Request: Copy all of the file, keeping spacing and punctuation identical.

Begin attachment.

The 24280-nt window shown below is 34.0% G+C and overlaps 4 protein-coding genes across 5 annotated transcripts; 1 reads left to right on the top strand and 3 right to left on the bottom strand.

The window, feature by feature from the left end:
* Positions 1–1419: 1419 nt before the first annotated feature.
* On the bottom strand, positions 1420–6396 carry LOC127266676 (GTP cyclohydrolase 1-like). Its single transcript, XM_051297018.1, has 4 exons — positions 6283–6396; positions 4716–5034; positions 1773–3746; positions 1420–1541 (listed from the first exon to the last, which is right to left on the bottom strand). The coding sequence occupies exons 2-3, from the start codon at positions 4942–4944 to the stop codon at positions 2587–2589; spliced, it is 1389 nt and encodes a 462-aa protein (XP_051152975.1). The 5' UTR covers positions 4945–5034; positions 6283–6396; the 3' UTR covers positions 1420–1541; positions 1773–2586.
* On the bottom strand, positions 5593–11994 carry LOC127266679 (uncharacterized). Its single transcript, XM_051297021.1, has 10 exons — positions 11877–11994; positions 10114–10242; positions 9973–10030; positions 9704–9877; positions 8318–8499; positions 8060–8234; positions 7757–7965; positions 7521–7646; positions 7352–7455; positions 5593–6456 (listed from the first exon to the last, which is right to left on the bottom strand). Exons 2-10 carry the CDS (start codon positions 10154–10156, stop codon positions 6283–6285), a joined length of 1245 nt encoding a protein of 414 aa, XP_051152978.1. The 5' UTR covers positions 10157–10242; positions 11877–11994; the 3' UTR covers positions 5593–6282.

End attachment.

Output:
The 24280-nt window shown below is 34.0% G+C and overlaps 4 protein-coding genes across 5 annotated transcripts; 1 reads left to right on the top strand and 3 right to left on the bottom strand.

The window, feature by feature from the left end:
* Positions 1–1419: 1419 nt before the first annotated feature.
* On the bottom strand, positions 1420–6396 carry LOC127266676 (GTP cyclohydrolase 1-like). Its single transcript, XM_051297018.1, has 4 exons — positions 6283–6396; positions 4716–5034; positions 1773–3746; positions 1420–1541 (listed from the first exon to the last, which is right to left on the bottom strand). The coding sequence occupies exons 2-3, from the start codon at positions 4942–4944 to the stop codon at positions 2587–2589; spliced, it is 1389 nt and encodes a 462-aa protein (XP_051152975.1). The 5' UTR covers positions 4945–5034; positions 6283–6396; the 3' UTR covers positions 1420–1541; positions 1773–2586.
* On the bottom strand, positions 5593–11994 carry LOC127266679 (uncharacterized). Its single transcript, XM_051297021.1, has 10 exons — positions 11877–11994; positions 10114–10242; positions 9973–10030; positions 9704–9877; positions 8318–8499; positions 8060–8234; positions 7757–7965; positions 7521–7646; positions 7352–7455; positions 5593–6456 (listed from the first exon to the last, which is right to left on the bottom strand). Exons 2-10 carry the CDS (start codon positions 10154–10156, stop codon positions 6283–6285), a joined length of 1245 nt encoding a protein of 414 aa, XP_051152978.1. The 5' UTR covers positions 10157–10242; positions 11877–11994; the 3' UTR covers positions 5593–6282.